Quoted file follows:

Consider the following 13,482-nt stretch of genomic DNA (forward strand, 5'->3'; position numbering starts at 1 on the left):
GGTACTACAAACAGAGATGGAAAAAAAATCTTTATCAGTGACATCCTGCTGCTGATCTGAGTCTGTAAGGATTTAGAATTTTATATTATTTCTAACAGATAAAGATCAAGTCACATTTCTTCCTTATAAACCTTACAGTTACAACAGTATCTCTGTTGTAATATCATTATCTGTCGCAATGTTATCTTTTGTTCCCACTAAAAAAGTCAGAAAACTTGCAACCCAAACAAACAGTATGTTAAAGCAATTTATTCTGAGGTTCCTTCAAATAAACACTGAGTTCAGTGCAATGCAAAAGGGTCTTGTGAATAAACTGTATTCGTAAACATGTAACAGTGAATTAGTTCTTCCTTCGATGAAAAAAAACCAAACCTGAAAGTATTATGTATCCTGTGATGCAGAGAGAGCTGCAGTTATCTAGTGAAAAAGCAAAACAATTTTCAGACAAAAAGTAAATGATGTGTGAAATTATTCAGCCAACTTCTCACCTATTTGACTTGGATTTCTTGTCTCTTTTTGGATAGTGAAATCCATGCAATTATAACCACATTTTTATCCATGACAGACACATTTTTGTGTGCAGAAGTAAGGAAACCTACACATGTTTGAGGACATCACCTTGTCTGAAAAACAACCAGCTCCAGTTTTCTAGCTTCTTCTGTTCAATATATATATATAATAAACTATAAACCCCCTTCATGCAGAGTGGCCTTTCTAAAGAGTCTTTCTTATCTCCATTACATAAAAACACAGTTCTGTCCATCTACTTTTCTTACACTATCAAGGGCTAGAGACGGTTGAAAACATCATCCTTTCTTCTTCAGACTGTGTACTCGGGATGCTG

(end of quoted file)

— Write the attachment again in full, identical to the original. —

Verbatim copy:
Consider the following 13,482-nt stretch of genomic DNA (forward strand, 5'->3'; position numbering starts at 1 on the left):
GGTACTACAAACAGAGATGGAAAAAAAATCTTTATCAGTGACATCCTGCTGCTGATCTGAGTCTGTAAGGATTTAGAATTTTATATTATTTCTAACAGATAAAGATCAAGTCACATTTCTTCCTTATAAACCTTACAGTTACAACAGTATCTCTGTTGTAATATCATTATCTGTCGCAATGTTATCTTTTGTTCCCACTAAAAAAGTCAGAAAACTTGCAACCCAAACAAACAGTATGTTAAAGCAATTTATTCTGAGGTTCCTTCAAATAAACACTGAGTTCAGTGCAATGCAAAAGGGTCTTGTGAATAAACTGTATTCGTAAACATGTAACAGTGAATTAGTTCTTCCTTCGATGAAAAAAAACCAAACCTGAAAGTATTATGTATCCTGTGATGCAGAGAGAGCTGCAGTTATCTAGTGAAAAAGCAAAACAATTTTCAGACAAAAAGTAAATGATGTGTGAAATTATTCAGCCAACTTCTCACCTATTTGACTTGGATTTCTTGTCTCTTTTTGGATAGTGAAATCCATGCAATTATAACCACATTTTTATCCATGACAGACACATTTTTGTGTGCAGAAGTAAGGAAACCTACACATGTTTGAGGACATCACCTTGTCTGAAAAACAACCAGCTCCAGTTTTCTAGCTTCTTCTGTTCAATATATATATATAATAAACTATAAACCCCCTTCATGCAGAGTGGCCTTTCTAAAGAGTCTTTCTTATCTCCATTACATAAAAACACAGTTCTGTCCATCTACTTTTCTTACACTATCAAGGGCTAGAGACGGTTGAAAACATCATCCTTTCTTCTTCAGACTGTGTACTCGGGATGCTG